Over the last two weeks, Talking Chop's prospect team put our heads together to rank the twenty-five best prospects in the Braves minor league system going into the 2014 season. The list is a weighted compilation of the lists of five of our writers: Ben Duronio, Mark Smith, Ethan Purser, Andrew Sisson, and Daniel Simpson.
For the list, eligibility was determined based on the major league at-bats/innings pitched requirements for rookie eligibility. If a player has used up their MLB rookie eliability, they will not be on our list.
All statistics are from the player's full 2013 season for all levels. Level designations are from the level at which the player completed the 2013 season.
Carlos Salazar was the Braves third round pick in the 2013 draft out of Kerman High School in California. As a 19-year-old he only threw 13 innings in the Gulf Coast League last season, backing off his workload to finish out the season. While young, he has a relatively filled out physique. Salazar has unique delivery to the plate – a hoppy/jerky lower half paired with a smooth easy arm action results in a fastball that can sit mid-90’s.
As many young high schoolers who can trot out that type of fastball, the secondary pitches are going to be a work in progress. Salazar is very raw, but a full year in the system should benefit the development of his breaking ball and consistency around the zone.
Wren was one of the more polarizing figures on draft day last season, leading some industry experts to believe he was picked solely due to the fact that he was the general manager’s son. Wren did about everything possible to prove those people wrong in his 50+ games in the minors last season across three different levels.
Wren hit .335/.391/.472 with 35 stolen bases in 53 games played. His best attribute by far is his speed and it allows him to stretch singles into doubles and doubles into triples. Without a ton of pop in his bat, the left-handed outfielder will provide most of his value as a slap hitter who utilizes his speed in a Brett Gardner-esque way.
The Georgia Tech product will start the season at high-A as he played just one game at the level last season, but he has the potential to move up to Mississippi if he continues to provide solid results. He’s already 22 years old so if Wren is going to make an impact he is going to prove his worth in the minors soon. To me, he looks like the type of player who would be a very fine fourth outfielder but could potentially work his way into a platoon and eventually a starting role by backing into playing time as Gardner did with the Yankees.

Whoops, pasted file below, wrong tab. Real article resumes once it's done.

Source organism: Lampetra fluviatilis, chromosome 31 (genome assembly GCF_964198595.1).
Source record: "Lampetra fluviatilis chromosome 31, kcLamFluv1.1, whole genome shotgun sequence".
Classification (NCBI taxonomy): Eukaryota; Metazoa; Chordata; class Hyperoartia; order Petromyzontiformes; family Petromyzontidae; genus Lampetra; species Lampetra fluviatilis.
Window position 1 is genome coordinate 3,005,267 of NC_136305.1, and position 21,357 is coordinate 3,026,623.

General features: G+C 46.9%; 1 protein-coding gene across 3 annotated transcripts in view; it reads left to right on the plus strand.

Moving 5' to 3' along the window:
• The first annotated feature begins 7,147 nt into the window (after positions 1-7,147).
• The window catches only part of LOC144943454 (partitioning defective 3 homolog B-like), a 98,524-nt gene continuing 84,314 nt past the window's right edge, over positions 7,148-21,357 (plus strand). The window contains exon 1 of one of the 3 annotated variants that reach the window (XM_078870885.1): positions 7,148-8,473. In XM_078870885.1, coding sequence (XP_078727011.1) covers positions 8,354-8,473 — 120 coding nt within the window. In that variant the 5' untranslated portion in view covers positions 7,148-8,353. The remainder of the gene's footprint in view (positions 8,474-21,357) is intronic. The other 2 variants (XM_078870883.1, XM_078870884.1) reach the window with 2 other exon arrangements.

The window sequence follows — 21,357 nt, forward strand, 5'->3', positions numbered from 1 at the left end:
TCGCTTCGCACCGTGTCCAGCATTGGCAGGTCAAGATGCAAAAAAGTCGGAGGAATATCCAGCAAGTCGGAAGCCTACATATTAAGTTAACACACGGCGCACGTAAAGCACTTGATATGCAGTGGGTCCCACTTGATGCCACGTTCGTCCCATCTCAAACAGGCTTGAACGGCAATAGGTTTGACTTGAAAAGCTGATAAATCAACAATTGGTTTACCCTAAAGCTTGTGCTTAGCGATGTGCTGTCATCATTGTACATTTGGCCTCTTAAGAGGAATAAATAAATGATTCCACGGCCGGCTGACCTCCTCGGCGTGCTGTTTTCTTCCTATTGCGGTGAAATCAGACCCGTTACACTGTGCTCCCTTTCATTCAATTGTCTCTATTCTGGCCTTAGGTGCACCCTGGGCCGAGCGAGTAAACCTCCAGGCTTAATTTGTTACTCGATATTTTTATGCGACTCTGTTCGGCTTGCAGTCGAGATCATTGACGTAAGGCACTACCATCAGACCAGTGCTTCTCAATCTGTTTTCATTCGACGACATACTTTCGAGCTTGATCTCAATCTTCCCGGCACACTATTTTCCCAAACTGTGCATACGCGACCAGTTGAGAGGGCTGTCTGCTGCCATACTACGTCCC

Cunningham played almost exclusively at AAA Gwinnett last season aside from a few games in Atlanta covering up for injuries. The switch-hitting outfielder did not fare as hoped at Gwinnett last season, posting just a 94 wRC+ and essentially causing the faithful (like me) to abandon hope of him eventually being a major league regular.
Cunningham should find usefulness on a team eventually as a fourth or fifth outfielder, but it is difficult to see that being in Atlanta barring major injuries or serious improvements in his overall game. He has shown a solid ability to control the strike zone but does not hit for enough power or show enough speed to make up for the lack of pop in his bat. His defense is adequate across the outfield but he looks more and more like an exact replacement-level player.
Josh Elander is an interesting case. After being taken by Atlanta in the 6th round of the 2012 draft, Elander had a solid showing in Danville as the team's starting catcher. But after the 2012 season, Atlanta determined Elander would be better served as a left fielder. Needless to say, that placed extra onus on his bat to truly develop. After raking with Rome to start the 2013 campaign, Elander was promoted to Lynchburg for 61 games, and his offense took a step back.
Elander's bat is well-refined for a prospect of his age, but 2014 will be a key year for him. Was the dropoff after his promotion to Lynchburg just a struggle to adjust to superior competition? Or is it indicative of problems and holes within his offensive game? Being a left fielder, if Elander is to have any hope of making the majors, he'll have to prove he can handle more advanced stuff in 2014. I would expect he starts the year with Lynchburg, but early success could get him a ticket to AA Mississippi.
Our own Ethan Purser wrote a more detailed breakdown of Elander at the end of 2013. It's definitely worth a read.
Wes Parsons is a name that is starting to draw some deserved attention from the scouting community. Signed as an undrafted free agent in 2012, the now 21-year-old dominated in A-ball, posting a 101:21 strikeout-to-walk in 109.1 innings last season.
The 6-foot-5 right-hander still appears to have room to fill out at 190 lbs., currently possessing a lanky yet relatively smooth delivery. His above average slider is a nice complement to his sinking fastball that combined to generate a 1.38 GO/AO this past season. With the control part of the equation nailed down, if he can continue to miss bats as he moves up through the system, the pieces are in place for Parsons to excel as a big league starter.